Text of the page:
“Take my silver dollar
Break it into quarters
Shove ‘me in the godly machine”
A couple of years back, my wife and I went on vacation to Puerta Vallarta Mexico; get a little sun, get away from it all. Some of you are familiar with the drill. For those who do not indulge in this practice, I highly recommend it. It's good to relax on occasion.
As it happened, prior to our trip we had been discussing the Theory of Evolution. As part of that discussion I showed her a graphic representing the various developmental phases of a Human fetus. To say the least, she was taken aback by the gill slits and the tail, both of which are clearly visible early on. I could tell the image and explanation had impacted her beliefs a bit, but also knew it would take some time for her to process the new information.
It seems everybody gotta have a Cathedral
It's something we do when we go to a place we have never been before; we take a tour of the local city. There's one thing you can't help but notice when visiting any large Latin-American city; everybody has a Cathedral. Not Just a church, a Cathedral. This is an important distinction. Cathedrals tend to be grand displays of religious architecture, whereas churches tend to be significantly less imposing. We usually pop inside for a look and the Cathedral in Puerta Vallarta was no exception. It was ornate. It was opulently festooned with frescos and statues all paying tribute to Jesus or the Madonna ( no, not the rock star! ) all in all, an artistically satisfying experience.
Once we had passed through the heavy wooden doors, I happened to notice immediately to our left was a display of what I took to be the same graphic regarding foetal development I had shown to my wife only a few days before. I say “what I took to be” because a quick glance showed a few notable discrepancies between the instructional tool I had used, as compared to the version the Catholics had chosen to display. Gone were the gill slits! Gone was the tail! Damn, I think maybe it must have been a miracle!
Is ignorance really bliss?
I could see uncertainty blossoming in my wife's expression. I asked her only one question: if they are willing to lie about this, what else do you think they might be lying about?
Fire bad! Live in cave in dark, eat cold food!
Religions have a vested interest in keeping their populations ignorant. More than one study has shown a direct correlation between education and the propensity to believe in god. The thing about knowledge, the actual real thing, is that once most people acquire some, they have a tendency to develop a taste for it. This is obviously anathema to any religious doctrine or dogma, and so god mongers everywhere tend to land one the side of “Fire bad! Live in cave in dark. Eat cold food!” But I digress.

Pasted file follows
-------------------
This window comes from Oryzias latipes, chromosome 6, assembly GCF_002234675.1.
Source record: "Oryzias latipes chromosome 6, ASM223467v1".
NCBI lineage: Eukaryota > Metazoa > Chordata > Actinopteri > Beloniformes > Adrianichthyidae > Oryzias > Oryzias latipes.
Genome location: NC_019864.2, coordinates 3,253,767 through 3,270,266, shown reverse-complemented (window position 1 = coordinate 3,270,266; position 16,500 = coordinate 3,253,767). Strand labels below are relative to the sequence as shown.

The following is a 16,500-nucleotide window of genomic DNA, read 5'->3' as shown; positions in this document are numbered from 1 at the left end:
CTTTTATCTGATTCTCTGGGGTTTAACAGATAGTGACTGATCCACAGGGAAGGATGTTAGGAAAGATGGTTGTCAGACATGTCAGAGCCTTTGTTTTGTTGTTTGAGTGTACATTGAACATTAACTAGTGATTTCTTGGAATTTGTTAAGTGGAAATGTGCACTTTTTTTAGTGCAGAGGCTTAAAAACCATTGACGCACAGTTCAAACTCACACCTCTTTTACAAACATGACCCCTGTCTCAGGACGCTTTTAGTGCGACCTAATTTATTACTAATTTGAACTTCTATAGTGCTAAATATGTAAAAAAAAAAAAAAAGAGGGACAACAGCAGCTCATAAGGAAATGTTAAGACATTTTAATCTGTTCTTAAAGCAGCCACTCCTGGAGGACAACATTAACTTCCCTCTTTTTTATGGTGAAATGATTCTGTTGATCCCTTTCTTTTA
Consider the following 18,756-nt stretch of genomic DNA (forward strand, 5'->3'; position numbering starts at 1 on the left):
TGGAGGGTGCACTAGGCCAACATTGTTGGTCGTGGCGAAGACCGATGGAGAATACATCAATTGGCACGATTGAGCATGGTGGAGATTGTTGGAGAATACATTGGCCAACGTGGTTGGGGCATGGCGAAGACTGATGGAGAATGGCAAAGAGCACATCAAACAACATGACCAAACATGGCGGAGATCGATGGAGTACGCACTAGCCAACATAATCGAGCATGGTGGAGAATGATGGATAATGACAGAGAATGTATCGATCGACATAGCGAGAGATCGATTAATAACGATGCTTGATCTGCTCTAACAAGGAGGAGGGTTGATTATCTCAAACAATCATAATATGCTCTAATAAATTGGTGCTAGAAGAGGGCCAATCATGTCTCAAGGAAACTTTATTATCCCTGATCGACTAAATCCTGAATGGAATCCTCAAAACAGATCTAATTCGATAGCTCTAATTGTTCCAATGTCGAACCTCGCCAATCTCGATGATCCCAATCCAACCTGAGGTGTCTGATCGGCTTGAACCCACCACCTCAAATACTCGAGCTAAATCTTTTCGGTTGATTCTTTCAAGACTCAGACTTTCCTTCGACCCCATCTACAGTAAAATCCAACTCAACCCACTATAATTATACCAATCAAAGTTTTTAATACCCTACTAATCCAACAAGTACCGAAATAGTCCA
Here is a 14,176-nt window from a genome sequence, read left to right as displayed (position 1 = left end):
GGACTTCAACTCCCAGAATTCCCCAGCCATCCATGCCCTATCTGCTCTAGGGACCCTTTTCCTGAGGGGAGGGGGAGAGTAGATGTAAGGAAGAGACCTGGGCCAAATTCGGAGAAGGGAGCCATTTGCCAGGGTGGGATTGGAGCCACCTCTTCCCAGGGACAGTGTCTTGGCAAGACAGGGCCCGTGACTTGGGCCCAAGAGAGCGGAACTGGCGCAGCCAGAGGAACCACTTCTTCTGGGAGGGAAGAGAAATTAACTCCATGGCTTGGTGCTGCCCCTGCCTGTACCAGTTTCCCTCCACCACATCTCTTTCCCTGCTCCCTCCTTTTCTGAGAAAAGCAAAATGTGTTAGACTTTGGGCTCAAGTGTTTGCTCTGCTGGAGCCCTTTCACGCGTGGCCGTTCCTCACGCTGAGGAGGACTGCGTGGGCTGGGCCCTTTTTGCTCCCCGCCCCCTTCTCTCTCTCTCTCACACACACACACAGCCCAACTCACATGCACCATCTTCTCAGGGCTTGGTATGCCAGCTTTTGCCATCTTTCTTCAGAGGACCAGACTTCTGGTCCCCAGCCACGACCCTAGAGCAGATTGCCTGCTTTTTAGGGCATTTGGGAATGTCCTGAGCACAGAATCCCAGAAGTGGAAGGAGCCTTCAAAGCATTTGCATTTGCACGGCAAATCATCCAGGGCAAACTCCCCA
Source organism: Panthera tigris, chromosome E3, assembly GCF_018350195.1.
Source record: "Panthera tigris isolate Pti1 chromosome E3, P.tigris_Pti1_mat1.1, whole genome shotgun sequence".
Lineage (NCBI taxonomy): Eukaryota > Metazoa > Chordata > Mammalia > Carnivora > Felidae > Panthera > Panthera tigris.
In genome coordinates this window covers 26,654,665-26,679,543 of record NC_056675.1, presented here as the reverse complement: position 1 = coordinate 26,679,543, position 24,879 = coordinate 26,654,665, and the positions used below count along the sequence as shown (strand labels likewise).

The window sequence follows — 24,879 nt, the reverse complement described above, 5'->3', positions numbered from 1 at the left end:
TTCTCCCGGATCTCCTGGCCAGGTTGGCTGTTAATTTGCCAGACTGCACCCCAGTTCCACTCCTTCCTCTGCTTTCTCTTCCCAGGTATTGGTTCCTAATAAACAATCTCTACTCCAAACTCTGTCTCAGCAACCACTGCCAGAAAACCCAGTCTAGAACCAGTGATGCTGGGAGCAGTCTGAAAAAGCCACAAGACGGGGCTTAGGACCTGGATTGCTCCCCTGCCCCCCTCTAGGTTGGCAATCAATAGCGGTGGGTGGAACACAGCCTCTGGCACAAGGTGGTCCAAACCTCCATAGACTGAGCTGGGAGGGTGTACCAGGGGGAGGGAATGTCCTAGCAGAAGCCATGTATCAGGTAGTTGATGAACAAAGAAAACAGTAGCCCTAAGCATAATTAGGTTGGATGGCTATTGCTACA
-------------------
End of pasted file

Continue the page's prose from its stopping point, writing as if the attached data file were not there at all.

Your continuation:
The title of this piece is Holy Vending Machines, not why Religion Loves Ignorance, although that may be an idea for something down the line.
As far as I know, the lighting of candles for the souls of the dead has been a Catholic tradition for centuries. In and of itself, I see no real harm in the practice (other than the harm religion in general inflicts on people,) and of course this service was available at the Cathedral we visited. But there was a catch. The candles in this church were kept under in a clear plastic box, and we're obviously gas fuelled. The box itself was attached to a gizmo which allowed people to insert pesos in order to cause a candle to become lit for a couple of minutes, after which, the flame would go out and the parishioner would move on. The lineup for this version of Dial-A-Prayer did not diminish in size the entire time we were there.
What struck me most about this blatant bit of godly extortion was not the fact it was happening; I know enough about the operations of the Catholic Church to understand that at the end of the day they are not so much concerned with the eternal soul, as they are in maintaining an eternal inflow of money. No, what struck me the most was the obvious lack of economic prosperity evidenced in those who waited patiently in line for the opportunity to do their bit in lining the coffers of this Draconian institution. These were people who could ill afford to give! They were not clad in fine cloth like the members of the clergy. They sported little in the way of gold jewellery ( with the notable exception of the small crucifixes some of them wore in some fashion.) These people were poor.
It made me angry, and still does to this day; the obvious greed of this supposedly godly bunch of priestly pontificators, in stark contrast to the obvious lack of economic success of their prey. Even my wife ( who is a christian ) was shaking her head at the unmitigated gall of these Collection Agents for Christ.
You often hear tell of the good works done by the emissaries of the church. They will unhesitatingly fill your ears with tales of monies and services provided for the poor and downtrodden of this world. What they inevitably fail to mention, is the despicable ways they go about extorting money from those same poor or downtrodden. It's as though I were to tell someone to give me ten dollars, then upon returning five of those dollars to the community, in which they reside, expect praise for my largess. If you need any proof of the disparity between income and outlay of cash in the Roman Catholic Church, I suggest a visit to Vatican City, or you can simply take the time to visit a Cathedral near you.
What's next pay-pews?